by Jonathan Coppe, ’18
Getting up for the graveyard shift is a bitch. Who wants to go to work at 10 at night? No, on second thought, it’s going to bed at dawn that’s the worst part. I hate lying down while the sun comes up and it only ever gets brighter. Well, bed at 6 a.m. was the worst part before I got my part-time stocking at the grocery. Now I mostly just want to sleep.
Ugh, where is the coffee scoop?? You know what, I can look for it later. I’ll just use a spoon.
Do you still get to call it the graveyard shift when you’re a stripper? I guess 10 p.m. to 5 a.m. is more like standard business hours. That’s kinda funny, isn’t it? We talk about the daytime shift like it’s weird.
And then the carafe is dirty, of course.
You know, it is weird. If you’re at a strip club at two in the afternoon—well, you’re a 2.0 GPA college student, a pervert sex-addict, or an actual bum. Or you’re a very wealthy businessman with an investor who’s a pervert sex-addict.
No businessmen around here, though. There isn’t anything out here. It’s lonely. Nothing happens. It makes me miss home.
The toast never comes out done the first time. Always have to put it back down again. I should get out the butter and jam.
No, I don’t really miss home; I just miss the city. I don’t miss home. The apartment just tastes like Mom’s ghost. And Dad’s been an ass ever since she died. What exactly is wrong with stripping, Dad? I bet you went to some clubs back in the day. Are you really worried about me? What’s the real concern? “Don’t do that, or else I’ll have to hate you.”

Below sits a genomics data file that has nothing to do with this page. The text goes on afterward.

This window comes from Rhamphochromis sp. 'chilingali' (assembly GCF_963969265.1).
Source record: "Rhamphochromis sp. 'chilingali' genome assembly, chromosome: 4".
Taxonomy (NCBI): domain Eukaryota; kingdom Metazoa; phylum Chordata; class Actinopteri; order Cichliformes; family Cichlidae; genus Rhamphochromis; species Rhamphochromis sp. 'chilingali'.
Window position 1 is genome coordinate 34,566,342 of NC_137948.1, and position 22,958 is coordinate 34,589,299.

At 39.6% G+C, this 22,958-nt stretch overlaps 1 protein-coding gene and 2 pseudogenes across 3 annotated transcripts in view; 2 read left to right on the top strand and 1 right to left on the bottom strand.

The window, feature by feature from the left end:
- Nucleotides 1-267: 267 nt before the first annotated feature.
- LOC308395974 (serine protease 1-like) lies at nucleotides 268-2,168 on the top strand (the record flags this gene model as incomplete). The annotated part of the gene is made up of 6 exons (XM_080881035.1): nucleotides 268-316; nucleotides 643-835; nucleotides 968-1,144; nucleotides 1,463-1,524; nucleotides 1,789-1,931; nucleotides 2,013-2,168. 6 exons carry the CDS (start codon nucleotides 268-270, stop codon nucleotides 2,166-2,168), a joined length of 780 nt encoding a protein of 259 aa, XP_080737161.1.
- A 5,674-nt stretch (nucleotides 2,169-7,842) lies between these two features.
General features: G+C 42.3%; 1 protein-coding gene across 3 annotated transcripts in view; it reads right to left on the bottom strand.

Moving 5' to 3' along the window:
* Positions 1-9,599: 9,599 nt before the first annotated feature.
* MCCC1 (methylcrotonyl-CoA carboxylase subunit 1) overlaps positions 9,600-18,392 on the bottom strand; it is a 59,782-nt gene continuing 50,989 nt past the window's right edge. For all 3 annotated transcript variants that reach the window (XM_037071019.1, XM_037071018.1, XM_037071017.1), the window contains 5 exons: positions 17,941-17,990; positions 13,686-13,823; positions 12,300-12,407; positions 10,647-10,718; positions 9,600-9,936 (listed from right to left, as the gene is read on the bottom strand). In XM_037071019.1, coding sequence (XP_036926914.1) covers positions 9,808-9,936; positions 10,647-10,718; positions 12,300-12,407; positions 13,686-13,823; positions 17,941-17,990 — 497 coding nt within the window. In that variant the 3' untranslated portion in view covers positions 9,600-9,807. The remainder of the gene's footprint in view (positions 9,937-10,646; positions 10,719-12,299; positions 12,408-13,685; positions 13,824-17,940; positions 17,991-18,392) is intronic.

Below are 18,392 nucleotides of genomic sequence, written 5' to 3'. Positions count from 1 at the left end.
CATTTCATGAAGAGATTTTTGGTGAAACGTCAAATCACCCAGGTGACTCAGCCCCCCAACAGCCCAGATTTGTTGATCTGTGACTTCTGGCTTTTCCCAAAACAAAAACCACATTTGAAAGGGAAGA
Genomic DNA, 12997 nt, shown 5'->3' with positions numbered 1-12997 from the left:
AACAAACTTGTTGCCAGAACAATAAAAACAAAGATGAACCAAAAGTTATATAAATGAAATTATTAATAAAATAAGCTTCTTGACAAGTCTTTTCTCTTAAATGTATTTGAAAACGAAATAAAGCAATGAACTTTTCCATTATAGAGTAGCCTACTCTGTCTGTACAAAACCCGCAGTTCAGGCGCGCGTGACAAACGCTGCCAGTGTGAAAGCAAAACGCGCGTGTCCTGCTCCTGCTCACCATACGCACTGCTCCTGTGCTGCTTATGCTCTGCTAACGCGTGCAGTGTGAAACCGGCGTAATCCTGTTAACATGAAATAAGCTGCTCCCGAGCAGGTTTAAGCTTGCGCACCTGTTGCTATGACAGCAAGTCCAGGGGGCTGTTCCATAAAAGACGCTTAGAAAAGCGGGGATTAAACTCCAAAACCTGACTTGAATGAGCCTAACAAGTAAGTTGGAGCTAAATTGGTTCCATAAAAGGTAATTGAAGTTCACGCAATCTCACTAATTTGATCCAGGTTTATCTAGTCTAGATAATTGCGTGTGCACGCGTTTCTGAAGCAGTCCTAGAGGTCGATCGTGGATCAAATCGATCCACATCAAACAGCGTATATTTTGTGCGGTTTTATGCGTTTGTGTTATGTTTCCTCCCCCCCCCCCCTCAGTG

It’s 9:15?? Okay, I’ll come back for the toast. Better start the shower.
One day, I’ll write a book with rules for fathers. Number one, maybe: Don’t tell your daughter you could hate her. Or else she’ll have to hate you. Especially if you decide to tell her you might hate her after her mother’s funeral. Mom’s funeral, Dad.
Clothes are in the bedroom. Okay.
Whatever. I can’t hate him, really, though. I don’t know. Maybe I’ll go back there sometime. Maybe he’ll finally say he’s sorry. He always loved me before. I don’t know.
Oh, good, the water’s warm.
Will she be able to see me if I stand here? I’m behind a bush, so I don’t think so. No, no. It’s after sunset and it’s rural. And she’s inside, with the lights on. She won’t see me.
She starts at 10—she has to be leaving soon. I’ll leave before that, and she won’t see me as she leaves. Car headlights, those could do it.
Not in the kitchen. I thought she was just in the kitchen. Her hair was wet that night. Maybe she takes a shower before she goes in.
Or maybe I stay? No, no, she won’t listen if she catches me. I need to be the one to approach her. I think she stocks some days at the A&P. No, no, I can’t go up to her like that. “Hi, Julia, I, umm, saw you dancing the other night. I know you probably don’t want be recognized here, but…” Right. That’ll work.
Can’t go up to her in the club either. “Hey there, Amber. Heard your real name is Julia. Can I just say you’re beautiful? I came here for the first time last week and you were the first one I saw…” Oh damn it all. Can’t think of anything worthwhile, can I? She just, she has that pretty, soft way—mysterious almost. I can’t measure up if I’m forward like that. Maybe leave her a flower?
Maybe Jimmy will have a suggestion. He brought me to the club. Maybe he knows the tricks and secrets. He knew a woman could make you feel different, which I didn’t know. Maybe he knows how to talk to them.
Oh my God, she’s in a towel. Don’t close the blinds. Please don’t close the blinds.